8 Things You Need to Know About Kakenya’s Dream

2019 marked a decade of Dr Kakenya Ntaiya’s work empowering girls and transforming Kenyan communities

By Google Arts & Culture

Kakenya Ntaiya with Kakenya Center students (2009) by Kate CummingsVital Voices Global Partnership

Kakenya Ntaiya broke with tradition to leave her rural Kenyan village and study in the US. Maasai women rarely get such an opportunity, and Kakenya owed it to the help of her community (and her own enterprising spirit!). She left with the promise to one day return and help other young Kenyan’s to achieve their dreams.

2019 marked the 10th anniversary of the project entitled Kakenya’s Dream. In 2009, Kakenya fulfilled her promise to return to her village and help other local girls access the educational opportunities which had allowed her, by 2011, to become Dr. Ntaiya. 

Vital Voices: Kakenya (2010) by Pistachios and Hundredth Monkey CollectiveVital Voices Global Partnership

Kakenya Ntaiya and Kakenya Center students (2009) by Kate CummingsVital Voices Global Partnership

The Kakenya Centre for Excellence, and the expanding projects of Kakenya’s Dream, have now spent over 10 years promoting the education of Maasai and other Kenyan girls, and opening international opportunities.

Here are some of the key facts from a decade of dreaming.

Kakenya Ntaiya breaking ground (2008) by Aaron KisnerVital Voices Global Partnership

1) Kakenya grew up in Enoosaen in Kenya

Dr. Kakenya Ntaiya’s first home was a small village over 200 miles from Nairobi called Enoosaen. She was born and grew up in a modest house made of straw and mud with no modern amenities. It is to this village that she returned to help other young Kenyan women. 

Kakenya Ntaiya at Vital Voices Africa Summit (2007) by Sharon FarmerVital Voices Global Partnership

2) Her community helped her go to America to study

Kakenya had big dreams. Her passion helped convince the village elders to let her go into higher education in the United States. The community helped to collect funds for her trip. She studied at the University of Pittsburgh, and achieved her doctorate in Education in 2011.

Kakenya Ntaiya and students in their new uniforms (2009) by Kate CummingsVital Voices Global Partnership

3) Most girls in rural Kenya leave school before they are 12

Kakenya’s story was unprecedented in her community. In 2006, the then-local chief in Enoosaen said “girls are for marriage, so there’s no no need to educate them.” Such entrenched ideas take time to influence, but Kakenya’s ambition is to take the current number of Masaai and rural Kenyan girls leaving education behind before their twelfth birthday (believed to be around 80%) and make it zero.

Kakenya Ntaiya picking out the uniforms (2009) by Kate CummingsVital Voices Global Partnership

4) KCE was founded to promote education over early marriage

The vast majority (around 90%) of young women and girls in Maasai and rural Kenyan communities enter into early arranged marriages. Kakenya herself was engaged to a neighbour at the age of 5. Many are also subjected to female genital mutilation, known as FGM, which many United Nations bodies acknowledge as a violation of human rights. From childhood, these girls are limited to a life of house-keeping and child-rearing. Those who flee (and there are many) end up in Kenya’s urban centres with little opportunity or experience, risking exploitation.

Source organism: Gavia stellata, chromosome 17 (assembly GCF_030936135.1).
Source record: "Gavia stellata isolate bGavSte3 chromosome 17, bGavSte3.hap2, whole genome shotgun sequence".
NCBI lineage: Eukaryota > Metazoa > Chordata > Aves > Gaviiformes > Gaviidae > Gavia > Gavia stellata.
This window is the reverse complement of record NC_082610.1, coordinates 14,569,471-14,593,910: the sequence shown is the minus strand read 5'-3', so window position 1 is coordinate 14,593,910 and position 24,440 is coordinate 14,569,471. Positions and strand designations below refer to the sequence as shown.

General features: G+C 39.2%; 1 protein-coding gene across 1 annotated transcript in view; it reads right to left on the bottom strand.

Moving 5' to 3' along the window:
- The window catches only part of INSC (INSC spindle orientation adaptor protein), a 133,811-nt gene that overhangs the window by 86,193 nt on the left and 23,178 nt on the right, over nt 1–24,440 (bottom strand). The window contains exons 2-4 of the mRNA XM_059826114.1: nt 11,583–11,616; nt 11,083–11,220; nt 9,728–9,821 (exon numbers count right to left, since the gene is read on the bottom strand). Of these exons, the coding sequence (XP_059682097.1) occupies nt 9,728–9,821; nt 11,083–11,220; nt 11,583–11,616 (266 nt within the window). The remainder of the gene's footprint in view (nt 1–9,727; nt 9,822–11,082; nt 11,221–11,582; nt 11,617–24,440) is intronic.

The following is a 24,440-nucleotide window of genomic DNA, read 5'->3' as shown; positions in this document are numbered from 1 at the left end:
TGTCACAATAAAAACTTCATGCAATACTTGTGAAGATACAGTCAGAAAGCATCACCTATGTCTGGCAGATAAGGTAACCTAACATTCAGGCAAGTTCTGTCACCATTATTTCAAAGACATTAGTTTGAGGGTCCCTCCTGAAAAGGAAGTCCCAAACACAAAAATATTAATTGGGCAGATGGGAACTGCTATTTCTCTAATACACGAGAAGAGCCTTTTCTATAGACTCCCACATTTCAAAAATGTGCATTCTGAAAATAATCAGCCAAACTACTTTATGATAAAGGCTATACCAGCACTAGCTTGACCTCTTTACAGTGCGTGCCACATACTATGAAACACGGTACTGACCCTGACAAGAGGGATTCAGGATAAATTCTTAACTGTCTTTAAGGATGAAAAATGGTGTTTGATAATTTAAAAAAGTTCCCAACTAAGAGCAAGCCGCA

Kakenya Ntaiya during construction (2009) by Kate CummingsVital Voices Global Partnership

5) Kakenya’s Dream started small, but is growing

It was this cycle of harm and limited opportunity which Kakenya managed to break, and from which she hopes to free many more young Kenyans. The goal was always ambitious, but started out humbly. Kakenya acquired a small patch of land outside of Enoosaen in 2008, and the following year opened the KCE. Initially, the school consisted of a single class of local girls. Now, a second campus is under construction, and Kakenya hopes to build dormitories to accept resident students from outside of the local community. 

Kakenya Ntaiya at Vital Voices Africa Summit (2007) by Sharon FarmerVital Voices Global Partnership

6) Her work has won her many accolades and awards

To date, Kakenya’s work has seen her become a CNN Hero Finalist and National Geographic Emerging Explorer. She also received a Feminist Majority Global Women’s Rights Award from the Feminist Majority Foundation in 2013 and the Vital Voices Global Leadership Award in 2008 and been named by Women in the World as a “Woman of Impact.” Newsweek Magazine named her one of the “150 Women Who Shake the World” in 2011.

Kakenya Center for Excellence students in their new uniforms (2009) by Kate CummingsVital Voices Global Partnership

7) Since 2009, KCE has racked up impressive numbers

The Kakenya Centre for Excellence boasts an incredible record. 100% of the 440 alumni have avoided FGM and early marriage, and gone on to continued education. The Kakenya’s Dream Health and Leadership Training projects have educated 12,000 boys and girls since 2009, and 200 girls are now receiving academic scholarships, college and career guidance, and tutoring through their Network for Excellence. 

Kakenya Ntaiya with her mentee, Rebecca Theori (2007) by Sharon FarmerVital Voices Global Partnership

8) Kakenya is educating Kenya’s future leaders

From 11-year old Sylvia, who once broke her leg and was unable to access proper treatment but now aspires to be a kindergarten teacher, to Faith, 14, who is learning better public speaking on her way to becoming a journalist, to Rebecca Theori who spoke at the Vital Voices conference in 2007, the KCE isn’t just bettering the day-to-day lives of girls; it’s producing the community and education leaders of Kenya’s future.

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